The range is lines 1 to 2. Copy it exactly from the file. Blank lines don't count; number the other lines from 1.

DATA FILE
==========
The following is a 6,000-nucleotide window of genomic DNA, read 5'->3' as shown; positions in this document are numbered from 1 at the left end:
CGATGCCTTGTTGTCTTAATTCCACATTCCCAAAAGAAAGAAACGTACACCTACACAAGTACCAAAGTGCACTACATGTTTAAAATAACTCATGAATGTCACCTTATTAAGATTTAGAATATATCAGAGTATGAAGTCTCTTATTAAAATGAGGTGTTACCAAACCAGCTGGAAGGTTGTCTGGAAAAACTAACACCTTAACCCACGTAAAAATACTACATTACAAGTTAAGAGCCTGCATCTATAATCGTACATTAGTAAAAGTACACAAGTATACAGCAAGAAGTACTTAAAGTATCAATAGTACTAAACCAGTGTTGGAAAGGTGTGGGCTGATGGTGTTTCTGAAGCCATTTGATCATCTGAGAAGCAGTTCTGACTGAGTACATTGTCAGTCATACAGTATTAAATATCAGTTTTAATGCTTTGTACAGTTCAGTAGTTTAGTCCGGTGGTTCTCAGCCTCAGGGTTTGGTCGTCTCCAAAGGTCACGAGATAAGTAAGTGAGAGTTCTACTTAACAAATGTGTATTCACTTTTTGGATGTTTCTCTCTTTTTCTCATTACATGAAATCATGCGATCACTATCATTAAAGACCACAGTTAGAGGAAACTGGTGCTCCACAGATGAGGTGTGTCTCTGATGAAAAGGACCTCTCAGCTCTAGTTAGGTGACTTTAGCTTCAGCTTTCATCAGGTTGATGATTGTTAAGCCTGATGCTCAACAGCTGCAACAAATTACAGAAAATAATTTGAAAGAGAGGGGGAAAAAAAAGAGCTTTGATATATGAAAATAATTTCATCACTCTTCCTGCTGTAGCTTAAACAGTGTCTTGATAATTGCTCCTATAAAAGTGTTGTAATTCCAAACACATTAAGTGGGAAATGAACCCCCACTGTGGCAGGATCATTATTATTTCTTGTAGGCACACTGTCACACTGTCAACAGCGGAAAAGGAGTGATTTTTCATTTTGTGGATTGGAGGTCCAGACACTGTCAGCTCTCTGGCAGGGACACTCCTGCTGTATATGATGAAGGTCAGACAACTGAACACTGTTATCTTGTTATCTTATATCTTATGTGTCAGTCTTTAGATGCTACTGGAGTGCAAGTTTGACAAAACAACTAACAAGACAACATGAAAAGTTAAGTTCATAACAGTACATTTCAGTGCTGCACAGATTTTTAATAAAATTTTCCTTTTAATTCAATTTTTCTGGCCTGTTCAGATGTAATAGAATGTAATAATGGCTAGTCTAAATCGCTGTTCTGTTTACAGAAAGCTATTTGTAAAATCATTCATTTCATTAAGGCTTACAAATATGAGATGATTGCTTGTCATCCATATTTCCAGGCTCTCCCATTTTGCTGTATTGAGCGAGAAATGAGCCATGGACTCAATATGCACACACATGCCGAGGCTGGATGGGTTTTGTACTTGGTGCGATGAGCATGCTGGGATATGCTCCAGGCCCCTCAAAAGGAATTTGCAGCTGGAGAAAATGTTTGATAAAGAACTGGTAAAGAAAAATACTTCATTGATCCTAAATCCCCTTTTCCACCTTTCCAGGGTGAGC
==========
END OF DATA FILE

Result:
The following is a 6,000-nucleotide window of genomic DNA, read 5'->3' as shown; positions in this document are numbered from 1 at the left end:
CGATGCCTTGTTGTCTTAATTCCACATTCCCAAAAGAAAGAAACGTACACCTACACAAGTACCAAAGTGCACTACATGTTTAAAATAACTCATGAATGTCACCTTATTAAGATTTAGAATATATCAGAGTATGAAGTCTCTTATTAAAATGAGGTGTTACCAAACCAGCTGGAAGGTTGTCTGGAAAAACTAACACCTTAACCCACGTAAAAATACTACATTACAAGTTAAGAGCCTGCATCTATAATCGTACATTAGTAAAAGTACACAAGTATACAGCAAGAAGTACTTAAAGTATCAATAGTACTAAACCAGTGTTGGAAAGGTGTGGGCTGATGGTGTTTCTGAAGCCATTTGATCATCTGAGAAGCAGTTCTGACTGAGTACATTGTCAGTCATACAGTATTAAATATCAGTTTTAATGCTTTGTACAGTTCAGTAGTTTAGTCCGGTGGTTCTCAGCCTCAGGGTTTGGTCGTCTCCAAAGGTCACGAGATAAGTAAGTGAGAGTTCTACTTAACAAATGTGTATTCACTTTTTGGATGTTTCTCTCTTTTTCTCATTACATGAAATCATGCGATCACTATCATTAAAGACCACAGTTAGAGGAAACTGGTGCTCCACAGATGAGGTGTGTCTCTGATGAAAAGGACCTCTCAGCTCTAGTTAGGTGACTTTAGCTTCAGCTTTCATCAGGTTGATGATTGTTAAGCCTGATGCTCAACAGCTGCAACAAATTACAGAAAATAATTTGAAAGAGAGGGGGAAAAAAAAGAGCTTTGATATATGAAAATAATTTCATCACTCTTCCTGCTGTAGCTTAAACAGTGTCTTGATAATTGCTCCTATAAAAGTGTTGTAATTCCAAACACATTAAGTGGGAAATGAACCCCCACTGTGGCAGGATCATTATTATTTCTTGTAGGCACACTGTCACACTGTCAACAGCGGAAAAGGAGTGATTTTTCATTTTGTGGATTGGAGGTCCAGACACTGTCAGCTCTCTGGCAGGGACACTCCTGCTGTATATGATGAAGGTCAGACAACTGAACACTGTTATCTTGTTATCTTATATCTTATGTGTCAGTCTTTAGATGCTACTGGAGTGCAAGTTTGACAAAACAACTAACAAGACAACATGAAAAGTTAAGTTCATAACAGTACATTTCAGTGCTGCACAGATTTTTAATAAAATTTTCCTTTTAATTCAATTTTTCTGGCCTGTTCAGATGTAATAGAATGTAATAATGGCTAGTCTAAATCGCTGTTCTGTTTACAGAAAGCTATTTGTAAAATCATTCATTTCATTAAGGCTTACAAATATGAGATGATTGCTTGTCATCCATATTTCCAGGCTCTCCCATTTTGCTGTATTGAGCGAGAAATGAGCCATGGACTCAATATGCACACACATGCCGAGGCTGGATGGGTTTTGTACTTGGTGCGATGAGCATGCTGGGATATGCTCCAGGCCCCTCAAAAGGAATTTGCAGCTGGAGAAAATGTTTGATAAAGAACTGGTAAAGAAAAATACTTCATTGATCCTAAATCCCCTTTTCCACCTTTCCAGGGTGAGC